“We were more methodical last year,” Kaiser said, “and we needed to get back to that. This year we’ve been messier and playing more freely – and it’s easy to do that, when you have a three-year exemption. Last year we were playing to secure our card. It’s a totally different mindset.”

Since Schauffele’s speed control on the greens was the chief concern, they decided to implement a new routine in which he’d make two practice strokes before stepping in.

It’s a small change that’s made a massive difference: Schauffele is ranked first in putting this week, needing only 54 putts through two rounds, holing 242 feet worth of putts and gaining more than five strokes on the field.

“That’s what I’m most proud of,” Kaiser said. “He’s stuck to that plan.” 

When Schauffele won the Tour Championship last year, he wasn’t even disappointed that he didn’t walk away with the season-long title. He was just thrilled to win, period.

The same might be true if he takes the BMW.

Whether it leads to a Ryder Cup berth sounds secondary.

“I just want to prove to myself that I can win again and be clutch,” he said. “I always thought I was a rather clutch player coming down the stretch, and this year has said otherwise. I’m trying to prove it to myself again.”

He’d prove it to Furyk and the rest of the U.S. team, too.

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McCarthy wins Tour Championship by 4

By Associated PressSeptember 24, 2018, 2:14 am

ATLANTIC BEACH, Fla. – Denny McCarthy won the season-ending Tour Championship on Sunday to earn fully exempt PGA Tour status and a spot in the Players Championship.

McCarthy closed with a 6-under 65 for a four-stroke victory over Lucas Glover at Atlantic Beach Country Club. The 25-year-old former Virginia player earned $180,000 to top the 25 PGA Tour card-earners with $255,793 in the four-event Tour Finals.

''It's been quite a journey this year,'' McCarthy said. ''The PGA Tour was tough to start out the year. I stuck through it and got my game. I raised my level and have been playing some really good golf. Just feels incredible to finish off these Finals. So much work behind the scenes that nobody really sees.''

McCarthy finished at 23-under 261.

Full-field scores from the Tour Championship

Glover, the 2009 U.S. Open champion, closed with a 69. He made $108,000 to finish seventh with $125,212 in the series for the top 75 players from the regular-season money list, Nos. 126-200 in the PGA Tour's FedEx Cup standings, and non-members with enough money to have placed in the top 200.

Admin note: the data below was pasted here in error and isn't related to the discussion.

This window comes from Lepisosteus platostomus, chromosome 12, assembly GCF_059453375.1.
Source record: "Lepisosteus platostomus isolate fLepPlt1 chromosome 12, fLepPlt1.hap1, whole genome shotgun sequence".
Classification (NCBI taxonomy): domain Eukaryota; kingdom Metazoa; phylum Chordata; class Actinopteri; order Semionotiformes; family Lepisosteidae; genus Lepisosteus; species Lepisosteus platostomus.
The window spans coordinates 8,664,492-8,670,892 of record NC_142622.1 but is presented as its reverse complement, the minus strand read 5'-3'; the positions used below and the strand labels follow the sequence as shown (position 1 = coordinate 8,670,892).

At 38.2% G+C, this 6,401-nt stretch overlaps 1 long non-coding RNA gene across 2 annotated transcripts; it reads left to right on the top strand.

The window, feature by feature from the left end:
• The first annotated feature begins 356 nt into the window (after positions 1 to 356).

Jim Knous earned the 25th and final card from the four-event money list with $41,931, edging Justin Lower by $500. Knous made a 5-foot par save on the final hole for a 71 that left him tied for 57th. Lower missed an 8-footer for birdie, settling for a 69 and a tie for 21st.

''It was a brutal day emotionally,'' Knous said. ''I wasn't quite sure how much my performance would affect the overall outcome. It kind of just depended on what everybody else did. That's pretty terrifying. So I really just kind of did my best to stay calm and inside I was really freaking out and just super psyched that at the end of the day finished right there on No. 25.''

The top-25 finishers on the regular-season money list competed against each other for tour priority, with regular-season earnings counting in their totals. Sungjae Im topped the list to earn the No. 1 priority spot of the 50 total cards.

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LaCava pushed Woods to work on bunker game

By Rex HoggardSeptember 24, 2018, 1:52 am

ATLANTA – Last week as Tiger Woods prepared to play the season finale at East Lake he sent a text message to his caddie Joey LaCava that simply asked, what do I need to do to get better?

Although when it comes to Woods his proficiency is always relative, but LaCava didn’t pull any punches, and as the duo completed the final round on Sunday at the Tour Championship with a bunker shot to 7 feet at the last the two traded knowing smiles.

“We had a talk last week about his bunker game and I said, ‘I’m glad you kept that bunker game stuff in mind,’” LaCava said. “I told him he was an average bunker player and he worked at it last week. There were only two bunker shots he didn’t get up-and-down, I don’t count the last one on 18. He recognized that after two days. He was like, ‘What do you know, I’m 100 percent from the bunkers and I’m in the lead after two days.”

Final FedExCup standings

Full-field scores from the Tour Championship

Tour Championship: Articles, photos and videos

For the week, Woods got up-and-down from East Lake’s bunkers seven out of nine times and cruised to a two-stroke victory for his first PGA Tour title since 2013. That’s a dramatic improvement over his season average of 49 percent (100th on Tour).

“His bunker game was very average coming into this week,” LaCava said. “I said you’ve got to work on your bunker game. If you had a decent bunker game like the Tiger of old you would have won [the BMW Championship].”